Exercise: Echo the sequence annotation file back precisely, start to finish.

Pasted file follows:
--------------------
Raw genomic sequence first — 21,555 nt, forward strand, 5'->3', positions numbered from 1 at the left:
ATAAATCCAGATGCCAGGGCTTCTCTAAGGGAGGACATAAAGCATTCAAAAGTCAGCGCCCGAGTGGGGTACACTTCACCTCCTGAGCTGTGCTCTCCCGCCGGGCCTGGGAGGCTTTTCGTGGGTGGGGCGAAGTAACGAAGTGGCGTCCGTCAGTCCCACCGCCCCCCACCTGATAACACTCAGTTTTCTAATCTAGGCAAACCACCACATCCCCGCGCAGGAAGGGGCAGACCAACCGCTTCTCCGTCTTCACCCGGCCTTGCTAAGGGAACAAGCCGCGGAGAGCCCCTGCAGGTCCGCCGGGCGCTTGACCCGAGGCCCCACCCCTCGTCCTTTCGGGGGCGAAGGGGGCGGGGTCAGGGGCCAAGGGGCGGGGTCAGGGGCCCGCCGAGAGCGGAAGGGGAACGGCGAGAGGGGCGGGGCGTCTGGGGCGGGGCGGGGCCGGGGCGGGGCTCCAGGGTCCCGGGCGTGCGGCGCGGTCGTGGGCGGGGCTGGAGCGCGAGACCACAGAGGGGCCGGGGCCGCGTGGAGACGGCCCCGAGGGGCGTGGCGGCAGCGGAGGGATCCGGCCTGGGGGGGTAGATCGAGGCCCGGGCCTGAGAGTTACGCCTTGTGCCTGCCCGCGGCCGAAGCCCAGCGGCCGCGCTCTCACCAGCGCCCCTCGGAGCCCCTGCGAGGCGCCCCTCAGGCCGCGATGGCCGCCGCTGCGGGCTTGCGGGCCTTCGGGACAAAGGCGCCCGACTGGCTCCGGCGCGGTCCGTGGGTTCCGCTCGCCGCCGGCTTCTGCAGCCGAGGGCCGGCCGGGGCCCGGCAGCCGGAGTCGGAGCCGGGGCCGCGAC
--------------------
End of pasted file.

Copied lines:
Raw genomic sequence first — 21,555 nt, forward strand, 5'->3', positions numbered from 1 at the left:
ATAAATCCAGATGCCAGGGCTTCTCTAAGGGAGGACATAAAGCATTCAAAAGTCAGCGCCCGAGTGGGGTACACTTCACCTCCTGAGCTGTGCTCTCCCGCCGGGCCTGGGAGGCTTTTCGTGGGTGGGGCGAAGTAACGAAGTGGCGTCCGTCAGTCCCACCGCCCCCCACCTGATAACACTCAGTTTTCTAATCTAGGCAAACCACCACATCCCCGCGCAGGAAGGGGCAGACCAACCGCTTCTCCGTCTTCACCCGGCCTTGCTAAGGGAACAAGCCGCGGAGAGCCCCTGCAGGTCCGCCGGGCGCTTGACCCGAGGCCCCACCCCTCGTCCTTTCGGGGGCGAAGGGGGCGGGGTCAGGGGCCAAGGGGCGGGGTCAGGGGCCCGCCGAGAGCGGAAGGGGAACGGCGAGAGGGGCGGGGCGTCTGGGGCGGGGCGGGGCCGGGGCGGGGCTCCAGGGTCCCGGGCGTGCGGCGCGGTCGTGGGCGGGGCTGGAGCGCGAGACCACAGAGGGGCCGGGGCCGCGTGGAGACGGCCCCGAGGGGCGTGGCGGCAGCGGAGGGATCCGGCCTGGGGGGGTAGATCGAGGCCCGGGCCTGAGAGTTACGCCTTGTGCCTGCCCGCGGCCGAAGCCCAGCGGCCGCGCTCTCACCAGCGCCCCTCGGAGCCCCTGCGAGGCGCCCCTCAGGCCGCGATGGCCGCCGCTGCGGGCTTGCGGGCCTTCGGGACAAAGGCGCCCGACTGGCTCCGGCGCGGTCCGTGGGTTCCGCTCGCCGCCGGCTTCTGCAGCCGAGGGCCGGCCGGGGCCCGGCAGCCGGAGTCGGAGCCGGGGCCGCGAC